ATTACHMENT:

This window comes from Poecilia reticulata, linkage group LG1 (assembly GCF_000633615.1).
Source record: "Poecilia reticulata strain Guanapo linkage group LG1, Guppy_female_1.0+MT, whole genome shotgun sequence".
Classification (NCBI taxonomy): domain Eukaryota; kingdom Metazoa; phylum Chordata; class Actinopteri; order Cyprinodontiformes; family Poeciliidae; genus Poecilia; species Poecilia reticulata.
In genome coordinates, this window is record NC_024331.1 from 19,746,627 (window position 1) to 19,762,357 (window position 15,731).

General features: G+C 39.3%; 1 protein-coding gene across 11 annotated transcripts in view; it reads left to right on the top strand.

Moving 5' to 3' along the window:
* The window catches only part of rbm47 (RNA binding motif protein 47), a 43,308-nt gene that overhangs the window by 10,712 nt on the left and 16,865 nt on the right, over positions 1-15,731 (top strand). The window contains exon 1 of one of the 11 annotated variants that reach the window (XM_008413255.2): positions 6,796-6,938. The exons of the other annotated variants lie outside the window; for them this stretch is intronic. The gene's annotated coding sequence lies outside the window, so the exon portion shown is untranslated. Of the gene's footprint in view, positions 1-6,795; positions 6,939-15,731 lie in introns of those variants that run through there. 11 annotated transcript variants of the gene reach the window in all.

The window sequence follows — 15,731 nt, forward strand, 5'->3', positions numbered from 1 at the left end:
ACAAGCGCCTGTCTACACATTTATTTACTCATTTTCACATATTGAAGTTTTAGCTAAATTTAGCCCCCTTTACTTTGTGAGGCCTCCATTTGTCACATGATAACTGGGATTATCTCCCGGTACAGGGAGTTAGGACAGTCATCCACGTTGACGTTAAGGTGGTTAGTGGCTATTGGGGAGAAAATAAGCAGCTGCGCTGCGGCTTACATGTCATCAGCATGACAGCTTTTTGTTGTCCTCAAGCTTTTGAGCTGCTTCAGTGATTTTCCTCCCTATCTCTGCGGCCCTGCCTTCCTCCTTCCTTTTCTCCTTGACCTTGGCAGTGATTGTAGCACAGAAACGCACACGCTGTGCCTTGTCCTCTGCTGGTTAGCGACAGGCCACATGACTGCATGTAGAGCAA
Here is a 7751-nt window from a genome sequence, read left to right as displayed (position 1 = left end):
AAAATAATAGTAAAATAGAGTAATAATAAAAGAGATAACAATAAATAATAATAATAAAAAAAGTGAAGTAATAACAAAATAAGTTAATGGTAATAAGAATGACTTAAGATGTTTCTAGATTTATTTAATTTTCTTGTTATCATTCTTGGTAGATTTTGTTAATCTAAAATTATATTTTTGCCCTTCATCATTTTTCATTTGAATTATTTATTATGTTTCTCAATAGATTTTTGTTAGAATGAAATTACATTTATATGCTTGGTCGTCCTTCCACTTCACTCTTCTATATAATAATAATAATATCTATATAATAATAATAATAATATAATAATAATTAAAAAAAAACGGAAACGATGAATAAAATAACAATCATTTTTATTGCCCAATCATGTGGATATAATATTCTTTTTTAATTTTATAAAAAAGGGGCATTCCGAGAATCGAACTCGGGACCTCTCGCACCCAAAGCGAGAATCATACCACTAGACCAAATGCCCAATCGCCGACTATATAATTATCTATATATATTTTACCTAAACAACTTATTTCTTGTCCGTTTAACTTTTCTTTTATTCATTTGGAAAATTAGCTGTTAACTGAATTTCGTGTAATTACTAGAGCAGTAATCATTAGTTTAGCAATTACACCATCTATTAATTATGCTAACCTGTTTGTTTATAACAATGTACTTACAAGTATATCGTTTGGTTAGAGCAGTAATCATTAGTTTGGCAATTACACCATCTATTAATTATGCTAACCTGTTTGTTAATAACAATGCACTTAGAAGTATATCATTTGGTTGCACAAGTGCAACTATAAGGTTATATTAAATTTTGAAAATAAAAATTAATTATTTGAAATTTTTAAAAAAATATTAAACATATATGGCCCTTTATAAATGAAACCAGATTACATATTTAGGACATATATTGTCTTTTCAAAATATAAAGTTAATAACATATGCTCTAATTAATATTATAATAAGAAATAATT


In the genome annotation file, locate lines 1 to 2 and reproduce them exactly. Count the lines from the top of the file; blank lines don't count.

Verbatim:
This window comes from Poecilia reticulata, linkage group LG1 (assembly GCF_000633615.1).
Source record: "Poecilia reticulata strain Guanapo linkage group LG1, Guppy_female_1.0+MT, whole genome shotgun sequence".